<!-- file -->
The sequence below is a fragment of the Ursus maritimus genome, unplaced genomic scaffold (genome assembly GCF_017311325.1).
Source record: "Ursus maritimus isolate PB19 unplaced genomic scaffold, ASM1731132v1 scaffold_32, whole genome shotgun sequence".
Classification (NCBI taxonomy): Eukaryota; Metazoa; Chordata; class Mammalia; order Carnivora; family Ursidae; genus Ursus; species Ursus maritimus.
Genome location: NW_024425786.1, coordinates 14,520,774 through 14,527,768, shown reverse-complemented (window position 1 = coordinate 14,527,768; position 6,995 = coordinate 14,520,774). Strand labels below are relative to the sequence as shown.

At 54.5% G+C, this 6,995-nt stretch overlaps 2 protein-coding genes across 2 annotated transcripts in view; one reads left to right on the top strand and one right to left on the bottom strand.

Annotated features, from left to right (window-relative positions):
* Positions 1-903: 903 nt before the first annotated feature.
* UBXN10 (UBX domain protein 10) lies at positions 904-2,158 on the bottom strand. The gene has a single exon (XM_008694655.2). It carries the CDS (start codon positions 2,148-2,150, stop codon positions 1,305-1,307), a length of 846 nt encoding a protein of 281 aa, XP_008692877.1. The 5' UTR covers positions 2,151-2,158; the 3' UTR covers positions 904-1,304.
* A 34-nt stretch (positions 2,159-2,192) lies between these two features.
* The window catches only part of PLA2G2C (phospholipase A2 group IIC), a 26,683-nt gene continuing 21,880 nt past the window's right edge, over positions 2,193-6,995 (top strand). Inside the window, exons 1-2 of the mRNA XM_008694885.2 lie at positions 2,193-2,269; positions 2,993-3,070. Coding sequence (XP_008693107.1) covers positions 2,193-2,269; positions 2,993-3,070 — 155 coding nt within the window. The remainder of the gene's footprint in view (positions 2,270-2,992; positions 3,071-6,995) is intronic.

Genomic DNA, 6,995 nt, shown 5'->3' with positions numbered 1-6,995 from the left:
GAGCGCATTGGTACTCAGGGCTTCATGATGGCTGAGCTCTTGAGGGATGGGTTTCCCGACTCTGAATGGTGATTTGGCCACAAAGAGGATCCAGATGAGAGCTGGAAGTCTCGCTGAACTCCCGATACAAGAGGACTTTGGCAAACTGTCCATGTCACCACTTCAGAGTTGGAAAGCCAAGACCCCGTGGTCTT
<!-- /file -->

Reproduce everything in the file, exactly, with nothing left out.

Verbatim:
The sequence below is a fragment of the Ursus maritimus genome, unplaced genomic scaffold (genome assembly GCF_017311325.1).
Source record: "Ursus maritimus isolate PB19 unplaced genomic scaffold, ASM1731132v1 scaffold_32, whole genome shotgun sequence".
Classification (NCBI taxonomy): Eukaryota; Metazoa; Chordata; class Mammalia; order Carnivora; family Ursidae; genus Ursus; species Ursus maritimus.
Genome location: NW_024425786.1, coordinates 14,520,774 through 14,527,768, shown reverse-complemented (window position 1 = coordinate 14,527,768; position 6,995 = coordinate 14,520,774). Strand labels below are relative to the sequence as shown.

At 54.5% G+C, this 6,995-nt stretch overlaps 2 protein-coding genes across 2 annotated transcripts in view; one reads left to right on the top strand and one right to left on the bottom strand.

Annotated features, from left to right (window-relative positions):
* Positions 1-903: 903 nt before the first annotated feature.
* UBXN10 (UBX domain protein 10) lies at positions 904-2,158 on the bottom strand. The gene has a single exon (XM_008694655.2). It carries the CDS (start codon positions 2,148-2,150, stop codon positions 1,305-1,307), a length of 846 nt encoding a protein of 281 aa, XP_008692877.1. The 5' UTR covers positions 2,151-2,158; the 3' UTR covers positions 904-1,304.
* A 34-nt stretch (positions 2,159-2,192) lies between these two features.
* The window catches only part of PLA2G2C (phospholipase A2 group IIC), a 26,683-nt gene continuing 21,880 nt past the window's right edge, over positions 2,193-6,995 (top strand). Inside the window, exons 1-2 of the mRNA XM_008694885.2 lie at positions 2,193-2,269; positions 2,993-3,070. Coding sequence (XP_008693107.1) covers positions 2,193-2,269; positions 2,993-3,070 — 155 coding nt within the window. The remainder of the gene's footprint in view (positions 2,270-2,992; positions 3,071-6,995) is intronic.

Genomic DNA, 6,995 nt, shown 5'->3' with positions numbered 1-6,995 from the left:
GAGCGCATTGGTACTCAGGGCTTCATGATGGCTGAGCTCTTGAGGGATGGGTTTCCCGACTCTGAATGGTGATTTGGCCACAAAGAGGATCCAGATGAGAGCTGGAAGTCTCGCTGAACTCCCGATACAAGAGGACTTTGGCAAACTGTCCATGTCACCACTTCAGAGTTGGAAAGCCAAGACCCCGTGGTCTT